Handicap Principle‏

It was only in the mid 1970’s that the husband and wife scientist couple of Amotz and Avishag Zahavi published a book titled The Handicap Principle. In the book, they put forward a novel idea to explain several previously baffling aspects of animal behaviour, including the famous tail of the peacock.

Male Blue Peacock in Melbourne Zoo, Australia.

The male Pavo Cristatus or Blue Peacock

The principle relies on three chief tenets: a) Animals communicate with each other through signals; b) these signals, in order to be effective, must be honest, and c) honest signals are expensive, i.e., the animal producing an honest signal incurs a cost in doing so.

A desirable male is one who is fit in spite of the handicap he carries.

The peacock carries its tail as an advertisement of its fitness. They suggested that the elaborate tail is a means of saying that “in spite of carrying the handicap of a cumbersome tail, I am able to carry on my daily activities as well as a peacock which has a lesser tail”.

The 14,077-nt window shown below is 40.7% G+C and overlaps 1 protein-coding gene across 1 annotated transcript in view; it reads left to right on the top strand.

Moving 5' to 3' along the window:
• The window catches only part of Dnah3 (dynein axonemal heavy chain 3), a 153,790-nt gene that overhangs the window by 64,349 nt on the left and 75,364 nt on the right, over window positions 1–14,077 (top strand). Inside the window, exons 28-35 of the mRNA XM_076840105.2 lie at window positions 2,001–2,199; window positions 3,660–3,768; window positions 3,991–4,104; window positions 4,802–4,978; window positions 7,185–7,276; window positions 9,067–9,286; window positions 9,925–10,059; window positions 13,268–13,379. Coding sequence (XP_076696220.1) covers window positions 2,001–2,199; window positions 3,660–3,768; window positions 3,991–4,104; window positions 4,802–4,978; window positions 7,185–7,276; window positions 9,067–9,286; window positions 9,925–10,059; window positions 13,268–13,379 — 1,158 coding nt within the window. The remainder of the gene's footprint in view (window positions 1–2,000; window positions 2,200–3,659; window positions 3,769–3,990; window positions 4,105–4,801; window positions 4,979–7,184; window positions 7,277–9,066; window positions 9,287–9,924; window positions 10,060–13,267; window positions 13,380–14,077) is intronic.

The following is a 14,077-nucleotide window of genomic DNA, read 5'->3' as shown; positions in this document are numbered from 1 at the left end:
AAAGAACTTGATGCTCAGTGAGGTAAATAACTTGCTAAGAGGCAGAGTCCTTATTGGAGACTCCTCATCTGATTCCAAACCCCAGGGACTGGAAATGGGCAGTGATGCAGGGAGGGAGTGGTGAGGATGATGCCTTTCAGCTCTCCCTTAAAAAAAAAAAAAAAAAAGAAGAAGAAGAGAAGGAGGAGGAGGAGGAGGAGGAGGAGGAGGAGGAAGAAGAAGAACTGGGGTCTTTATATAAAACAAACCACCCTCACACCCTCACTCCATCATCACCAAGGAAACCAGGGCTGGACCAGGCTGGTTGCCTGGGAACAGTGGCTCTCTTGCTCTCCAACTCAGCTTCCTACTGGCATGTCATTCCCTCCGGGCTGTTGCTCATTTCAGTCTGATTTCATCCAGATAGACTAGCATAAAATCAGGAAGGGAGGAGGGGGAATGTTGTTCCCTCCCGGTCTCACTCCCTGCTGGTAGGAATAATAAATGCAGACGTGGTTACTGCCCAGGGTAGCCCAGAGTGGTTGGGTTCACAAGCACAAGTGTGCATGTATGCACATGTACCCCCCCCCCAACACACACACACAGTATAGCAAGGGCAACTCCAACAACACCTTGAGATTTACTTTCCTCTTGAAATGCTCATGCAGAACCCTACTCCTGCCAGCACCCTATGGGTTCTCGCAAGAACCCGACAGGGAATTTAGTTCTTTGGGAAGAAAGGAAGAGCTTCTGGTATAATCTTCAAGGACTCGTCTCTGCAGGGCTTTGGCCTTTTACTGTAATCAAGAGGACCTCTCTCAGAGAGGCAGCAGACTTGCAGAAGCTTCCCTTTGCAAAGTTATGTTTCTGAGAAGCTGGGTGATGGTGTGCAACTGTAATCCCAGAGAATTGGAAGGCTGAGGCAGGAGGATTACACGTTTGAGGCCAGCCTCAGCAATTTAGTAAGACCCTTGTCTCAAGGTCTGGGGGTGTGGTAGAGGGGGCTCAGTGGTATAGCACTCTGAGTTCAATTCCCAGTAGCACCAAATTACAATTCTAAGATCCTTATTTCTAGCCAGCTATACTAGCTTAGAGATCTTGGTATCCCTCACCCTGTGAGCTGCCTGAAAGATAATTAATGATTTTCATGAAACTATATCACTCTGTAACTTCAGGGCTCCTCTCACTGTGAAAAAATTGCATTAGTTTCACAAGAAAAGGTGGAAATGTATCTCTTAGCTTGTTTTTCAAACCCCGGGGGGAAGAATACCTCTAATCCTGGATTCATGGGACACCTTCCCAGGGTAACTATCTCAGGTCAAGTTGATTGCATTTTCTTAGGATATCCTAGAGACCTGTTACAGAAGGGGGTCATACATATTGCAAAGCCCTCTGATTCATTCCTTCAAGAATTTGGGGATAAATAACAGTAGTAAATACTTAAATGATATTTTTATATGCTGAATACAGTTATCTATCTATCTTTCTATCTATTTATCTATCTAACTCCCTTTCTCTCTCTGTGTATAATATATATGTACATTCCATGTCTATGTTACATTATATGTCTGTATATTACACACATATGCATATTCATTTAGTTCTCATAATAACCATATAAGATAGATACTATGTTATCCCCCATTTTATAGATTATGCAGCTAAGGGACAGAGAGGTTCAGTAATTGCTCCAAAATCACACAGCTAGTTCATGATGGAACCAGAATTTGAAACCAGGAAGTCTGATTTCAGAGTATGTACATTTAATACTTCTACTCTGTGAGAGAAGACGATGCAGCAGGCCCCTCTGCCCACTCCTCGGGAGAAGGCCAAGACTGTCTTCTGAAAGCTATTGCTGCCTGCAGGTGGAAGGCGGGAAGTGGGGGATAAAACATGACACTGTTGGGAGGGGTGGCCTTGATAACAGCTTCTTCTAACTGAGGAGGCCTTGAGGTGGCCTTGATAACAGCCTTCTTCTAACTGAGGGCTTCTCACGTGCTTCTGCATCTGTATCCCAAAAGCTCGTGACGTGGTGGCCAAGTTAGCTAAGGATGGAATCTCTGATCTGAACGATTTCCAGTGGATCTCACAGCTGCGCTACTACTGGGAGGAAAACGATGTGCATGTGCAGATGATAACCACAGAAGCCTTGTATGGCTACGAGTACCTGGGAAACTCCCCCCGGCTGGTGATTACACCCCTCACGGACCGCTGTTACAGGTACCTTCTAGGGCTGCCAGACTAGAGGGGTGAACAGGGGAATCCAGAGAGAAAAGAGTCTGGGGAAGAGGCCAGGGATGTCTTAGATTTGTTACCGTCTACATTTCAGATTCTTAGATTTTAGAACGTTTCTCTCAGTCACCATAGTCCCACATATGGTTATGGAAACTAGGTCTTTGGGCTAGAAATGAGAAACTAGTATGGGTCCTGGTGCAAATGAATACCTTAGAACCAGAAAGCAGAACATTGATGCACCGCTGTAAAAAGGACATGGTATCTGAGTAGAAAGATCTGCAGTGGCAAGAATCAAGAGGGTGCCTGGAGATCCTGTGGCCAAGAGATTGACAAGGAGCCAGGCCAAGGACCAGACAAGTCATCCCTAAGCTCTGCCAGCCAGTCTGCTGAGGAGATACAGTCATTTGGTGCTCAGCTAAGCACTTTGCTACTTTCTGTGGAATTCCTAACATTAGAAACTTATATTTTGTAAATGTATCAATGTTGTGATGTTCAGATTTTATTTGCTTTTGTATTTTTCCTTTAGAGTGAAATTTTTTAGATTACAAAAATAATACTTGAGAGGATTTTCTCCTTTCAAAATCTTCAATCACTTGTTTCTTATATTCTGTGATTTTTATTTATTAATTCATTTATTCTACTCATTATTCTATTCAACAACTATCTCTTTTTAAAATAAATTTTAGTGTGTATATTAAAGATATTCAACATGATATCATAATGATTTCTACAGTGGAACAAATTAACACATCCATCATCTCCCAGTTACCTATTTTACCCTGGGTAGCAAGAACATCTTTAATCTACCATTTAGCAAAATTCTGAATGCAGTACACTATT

The Zahavis argue that a signal is liable to be effective when it is honest, that is, when it conveys a true measure of how fit the signaller is. An honest signal, however, must be expensive. Why? Because signals do not come for free. They cost something (e.g., energy) to produce.

The stronger you are, the more easily you can bear this cost. A strong individual can afford to incur a larger cost than a weak individual can. The upshot is this; if you convey the impression that you are handicapping yourself, and if the nature of the handicap is such that a weak individual could not afford it, you are signalling that you are strong. Assuming that you are not a fool (and fools do not survive long).

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